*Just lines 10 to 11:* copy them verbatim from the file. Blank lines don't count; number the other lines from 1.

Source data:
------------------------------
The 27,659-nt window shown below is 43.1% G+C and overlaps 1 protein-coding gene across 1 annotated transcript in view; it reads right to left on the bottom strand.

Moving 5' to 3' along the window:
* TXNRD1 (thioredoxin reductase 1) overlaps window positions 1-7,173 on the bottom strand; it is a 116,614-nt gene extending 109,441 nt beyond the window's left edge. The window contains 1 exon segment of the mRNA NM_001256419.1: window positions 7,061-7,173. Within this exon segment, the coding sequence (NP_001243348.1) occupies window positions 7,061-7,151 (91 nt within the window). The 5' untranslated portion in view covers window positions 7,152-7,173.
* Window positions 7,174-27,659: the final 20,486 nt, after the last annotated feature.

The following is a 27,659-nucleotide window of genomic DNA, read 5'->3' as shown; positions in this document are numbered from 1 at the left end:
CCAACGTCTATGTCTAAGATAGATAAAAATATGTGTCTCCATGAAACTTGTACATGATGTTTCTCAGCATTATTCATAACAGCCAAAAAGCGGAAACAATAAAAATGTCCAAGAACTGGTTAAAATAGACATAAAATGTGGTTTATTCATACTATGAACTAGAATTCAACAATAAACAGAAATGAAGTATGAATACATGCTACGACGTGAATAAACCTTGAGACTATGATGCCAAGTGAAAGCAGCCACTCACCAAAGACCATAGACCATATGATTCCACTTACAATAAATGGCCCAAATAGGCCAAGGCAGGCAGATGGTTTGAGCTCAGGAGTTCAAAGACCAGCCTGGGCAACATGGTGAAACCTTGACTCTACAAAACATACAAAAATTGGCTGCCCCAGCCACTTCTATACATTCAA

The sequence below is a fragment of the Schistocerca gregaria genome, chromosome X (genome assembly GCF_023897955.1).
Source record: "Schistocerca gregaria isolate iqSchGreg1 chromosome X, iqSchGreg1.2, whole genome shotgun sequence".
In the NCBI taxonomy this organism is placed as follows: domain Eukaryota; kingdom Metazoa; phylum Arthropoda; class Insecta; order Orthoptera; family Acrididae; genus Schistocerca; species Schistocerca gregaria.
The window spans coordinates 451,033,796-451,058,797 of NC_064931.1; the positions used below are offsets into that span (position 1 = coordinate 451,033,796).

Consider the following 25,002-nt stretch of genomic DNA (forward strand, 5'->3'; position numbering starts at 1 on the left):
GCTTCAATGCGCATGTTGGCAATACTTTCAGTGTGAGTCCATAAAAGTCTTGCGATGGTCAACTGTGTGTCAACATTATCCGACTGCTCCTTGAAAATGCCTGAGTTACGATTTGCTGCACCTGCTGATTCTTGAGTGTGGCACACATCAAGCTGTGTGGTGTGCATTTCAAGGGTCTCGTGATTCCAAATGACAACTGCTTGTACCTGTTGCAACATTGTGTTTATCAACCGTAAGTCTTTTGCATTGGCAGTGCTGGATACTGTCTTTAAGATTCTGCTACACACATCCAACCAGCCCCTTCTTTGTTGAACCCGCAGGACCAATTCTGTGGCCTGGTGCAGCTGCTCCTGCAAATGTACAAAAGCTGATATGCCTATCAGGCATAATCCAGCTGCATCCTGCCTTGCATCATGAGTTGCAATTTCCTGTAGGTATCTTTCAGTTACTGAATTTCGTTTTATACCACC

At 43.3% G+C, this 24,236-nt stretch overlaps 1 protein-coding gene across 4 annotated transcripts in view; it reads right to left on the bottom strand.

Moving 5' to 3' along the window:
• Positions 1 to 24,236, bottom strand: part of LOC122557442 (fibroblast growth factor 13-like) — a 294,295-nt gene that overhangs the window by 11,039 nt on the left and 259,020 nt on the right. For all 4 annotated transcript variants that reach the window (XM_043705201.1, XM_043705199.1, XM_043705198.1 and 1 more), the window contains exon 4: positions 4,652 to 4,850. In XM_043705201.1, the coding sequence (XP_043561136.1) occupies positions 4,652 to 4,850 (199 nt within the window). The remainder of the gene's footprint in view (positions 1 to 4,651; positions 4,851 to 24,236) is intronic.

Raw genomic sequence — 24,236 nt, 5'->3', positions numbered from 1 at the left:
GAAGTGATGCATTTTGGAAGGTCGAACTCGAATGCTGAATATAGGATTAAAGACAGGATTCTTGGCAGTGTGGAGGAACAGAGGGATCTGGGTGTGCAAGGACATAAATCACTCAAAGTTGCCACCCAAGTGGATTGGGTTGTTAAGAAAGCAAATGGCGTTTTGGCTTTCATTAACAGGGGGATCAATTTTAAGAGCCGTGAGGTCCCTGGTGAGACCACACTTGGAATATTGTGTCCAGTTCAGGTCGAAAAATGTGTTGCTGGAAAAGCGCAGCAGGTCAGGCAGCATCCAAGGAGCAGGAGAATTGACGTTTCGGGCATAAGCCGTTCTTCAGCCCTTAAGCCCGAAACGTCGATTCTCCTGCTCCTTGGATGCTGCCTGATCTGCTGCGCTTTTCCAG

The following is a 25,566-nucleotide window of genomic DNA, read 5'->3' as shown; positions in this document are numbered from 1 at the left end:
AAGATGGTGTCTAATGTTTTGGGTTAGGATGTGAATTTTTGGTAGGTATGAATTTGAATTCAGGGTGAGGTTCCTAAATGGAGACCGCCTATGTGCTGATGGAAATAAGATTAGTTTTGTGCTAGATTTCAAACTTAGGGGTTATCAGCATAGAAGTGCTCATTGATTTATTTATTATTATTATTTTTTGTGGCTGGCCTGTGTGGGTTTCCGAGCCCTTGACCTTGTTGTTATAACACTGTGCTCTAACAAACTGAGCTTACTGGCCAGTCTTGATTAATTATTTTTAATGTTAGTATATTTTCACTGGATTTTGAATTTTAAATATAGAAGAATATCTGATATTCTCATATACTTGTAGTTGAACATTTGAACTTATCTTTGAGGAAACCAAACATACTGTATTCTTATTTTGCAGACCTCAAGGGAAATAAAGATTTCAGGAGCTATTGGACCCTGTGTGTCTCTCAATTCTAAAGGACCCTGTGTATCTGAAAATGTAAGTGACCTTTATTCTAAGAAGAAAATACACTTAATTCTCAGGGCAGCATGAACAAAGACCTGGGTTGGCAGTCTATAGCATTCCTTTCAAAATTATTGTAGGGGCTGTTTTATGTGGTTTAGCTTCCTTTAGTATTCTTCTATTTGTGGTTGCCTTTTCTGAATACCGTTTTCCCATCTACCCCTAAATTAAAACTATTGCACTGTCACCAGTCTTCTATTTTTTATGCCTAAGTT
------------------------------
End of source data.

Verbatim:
The window spans coordinates 451,033,796-451,058,797 of NC_064931.1; the positions used below are offsets into that span (position 1 = coordinate 451,033,796).

Consider the following 25,002-nt stretch of genomic DNA (forward strand, 5'->3'; position numbering starts at 1 on the left):